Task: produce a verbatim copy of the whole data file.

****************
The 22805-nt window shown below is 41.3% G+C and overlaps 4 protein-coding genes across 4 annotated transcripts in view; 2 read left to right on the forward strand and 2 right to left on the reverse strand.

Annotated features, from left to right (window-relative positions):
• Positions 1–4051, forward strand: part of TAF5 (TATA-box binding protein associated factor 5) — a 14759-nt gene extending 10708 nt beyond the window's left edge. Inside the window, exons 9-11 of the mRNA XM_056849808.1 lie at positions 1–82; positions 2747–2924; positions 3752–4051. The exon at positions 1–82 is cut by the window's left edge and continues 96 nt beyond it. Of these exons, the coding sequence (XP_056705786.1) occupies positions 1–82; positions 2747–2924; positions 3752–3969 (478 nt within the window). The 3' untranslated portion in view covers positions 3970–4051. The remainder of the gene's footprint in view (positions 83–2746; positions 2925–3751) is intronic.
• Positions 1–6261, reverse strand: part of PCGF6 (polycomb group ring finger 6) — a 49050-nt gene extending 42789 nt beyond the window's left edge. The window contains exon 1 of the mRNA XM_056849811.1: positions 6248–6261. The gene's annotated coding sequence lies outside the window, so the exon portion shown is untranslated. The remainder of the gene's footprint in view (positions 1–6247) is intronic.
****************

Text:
The 22805-nt window shown below is 41.3% G+C and overlaps 4 protein-coding genes across 4 annotated transcripts in view; 2 read left to right on the forward strand and 2 right to left on the reverse strand.

Annotated features, from left to right (window-relative positions):
• Positions 1–4051, forward strand: part of TAF5 (TATA-box binding protein associated factor 5) — a 14759-nt gene extending 10708 nt beyond the window's left edge. Inside the window, exons 9-11 of the mRNA XM_056849808.1 lie at positions 1–82; positions 2747–2924; positions 3752–4051. The exon at positions 1–82 is cut by the window's left edge and continues 96 nt beyond it. Of these exons, the coding sequence (XP_056705786.1) occupies positions 1–82; positions 2747–2924; positions 3752–3969 (478 nt within the window). The 3' untranslated portion in view covers positions 3970–4051. The remainder of the gene's footprint in view (positions 83–2746; positions 2925–3751) is intronic.
• Positions 1–6261, reverse strand: part of PCGF6 (polycomb group ring finger 6) — a 49050-nt gene extending 42789 nt beyond the window's left edge. The window contains exon 1 of the mRNA XM_056849811.1: positions 6248–6261. The gene's annotated coding sequence lies outside the window, so the exon portion shown is untranslated. The remainder of the gene's footprint in view (positions 1–6247) is intronic.